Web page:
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Coming to the countryside near you: wildlife in December

Alexandra Pearce-Broomhead
By Alexandra Pearce-Broomhead

December is full of festivity; Solstice, Christmas, and the anticipation of a new year can all bring light to the darkest season.

A lot of the landscape appears to be slumbering, tucked away to avoid the inevitable frosts, but there is still a lot to enjoy outside. Beneath the ‘cold’ full moon, which falls on Boxing Day this year, you may be able to hear the fox’s shrieks echoing as they look for new mates to end the year with. The hedgerows are decorated with hazel catkins and old man’s beard, and from the branches, the robin sings its melancholic winter song.


With red faces and yellow and black patterned wings, these finches have a firm place in our hearts and the bleakness of winter can really highlight their beauty.
These social birds can be found in flocks in their hundreds, collectively known as a ‘charm’. Their delicate beaks help them survive the winter as they are designed to ease out seeds from teasels and thistles, which can be plentiful during the winter in gardens, woodland, heathland, farmland and parks. Their socialisation extends to nesting too and they will gather in loose colonies, gathering mosses, lichens and wool to weave little nests in trees and hedgerows. Eggs will be lain around April and their young will lack the red face until they get older.

Goldfinch on a teasel
Goldfinches are fond of teasel seeds | Photo by Steve Harrris on Unsplash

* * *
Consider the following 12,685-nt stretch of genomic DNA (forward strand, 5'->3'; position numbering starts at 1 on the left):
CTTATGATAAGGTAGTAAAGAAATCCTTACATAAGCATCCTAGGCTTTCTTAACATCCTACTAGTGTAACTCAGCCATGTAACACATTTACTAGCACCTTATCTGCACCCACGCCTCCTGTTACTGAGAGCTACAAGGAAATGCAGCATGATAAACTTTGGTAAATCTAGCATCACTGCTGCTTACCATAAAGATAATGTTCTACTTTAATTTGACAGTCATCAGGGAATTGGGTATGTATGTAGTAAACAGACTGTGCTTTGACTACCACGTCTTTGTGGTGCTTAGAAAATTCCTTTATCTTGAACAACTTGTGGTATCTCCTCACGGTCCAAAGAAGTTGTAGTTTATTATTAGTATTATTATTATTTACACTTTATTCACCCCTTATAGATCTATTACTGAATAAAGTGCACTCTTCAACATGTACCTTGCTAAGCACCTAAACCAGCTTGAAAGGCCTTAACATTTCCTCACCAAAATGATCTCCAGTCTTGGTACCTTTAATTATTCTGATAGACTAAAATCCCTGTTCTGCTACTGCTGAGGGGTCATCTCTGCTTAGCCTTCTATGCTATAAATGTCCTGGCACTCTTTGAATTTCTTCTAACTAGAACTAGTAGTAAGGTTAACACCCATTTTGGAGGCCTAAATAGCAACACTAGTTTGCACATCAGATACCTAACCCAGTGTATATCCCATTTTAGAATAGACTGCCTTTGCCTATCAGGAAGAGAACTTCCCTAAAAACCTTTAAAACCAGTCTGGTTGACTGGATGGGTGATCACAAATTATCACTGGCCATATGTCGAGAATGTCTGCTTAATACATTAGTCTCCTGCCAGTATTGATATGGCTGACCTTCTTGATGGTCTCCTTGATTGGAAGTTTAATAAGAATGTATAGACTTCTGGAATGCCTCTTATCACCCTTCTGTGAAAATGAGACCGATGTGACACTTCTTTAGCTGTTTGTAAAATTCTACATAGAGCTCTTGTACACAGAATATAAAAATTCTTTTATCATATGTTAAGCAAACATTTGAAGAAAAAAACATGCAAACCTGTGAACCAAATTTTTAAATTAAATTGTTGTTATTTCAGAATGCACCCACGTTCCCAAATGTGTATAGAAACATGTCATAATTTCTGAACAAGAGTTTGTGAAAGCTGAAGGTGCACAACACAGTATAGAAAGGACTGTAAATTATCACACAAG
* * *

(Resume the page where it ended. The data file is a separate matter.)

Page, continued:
Goldfinches were once in severe decline due to being caught and caged during the Victorian times, but populations are now thankfully increasing. You can help welcome them into your garden by filling your bird feeder with niger seeds and sunflower hearts. If you’ve got teasels, letting them to go seed and leaving them upright over winter is a great help too.

Common Gorse

There are three species of gorse in the UK: common, dwarf and western. Western gorse is typically found here in the southwest of England and flowers in the summer. Dwarf gorse is a late summer to autumn bloomer, but common gorse is the belle of the winter. Gorse is an evergreen member of the pea family that grows on heathland, pastures, woodland and along the coast path. It is instantly recognisable due to its spiky leaves and bright yellow flowers, which have a strong coconut scent.

Gorse in flower
Gorse has a long flowering season, starting in November in warmer parts of England | Photo by Nicolas Houdayer on Unsplash

Gorse typically flowers from January to June, but here in Cornwall we started to see the blooms from November. Not only does it brighten up the countryside on duller days, but gorse provides shelter for many birds such as stonechats, whinchats and yellowhammers, and nectar for insects like butterflies and bees. It also provides a home for spiders who will weave their webs between the branches, sometimes entirely covering them. But gorse can be enjoyed by humans too; the flowers can be infused in tea, cordial and liqueur; but only in small quantities as too many can be toxic.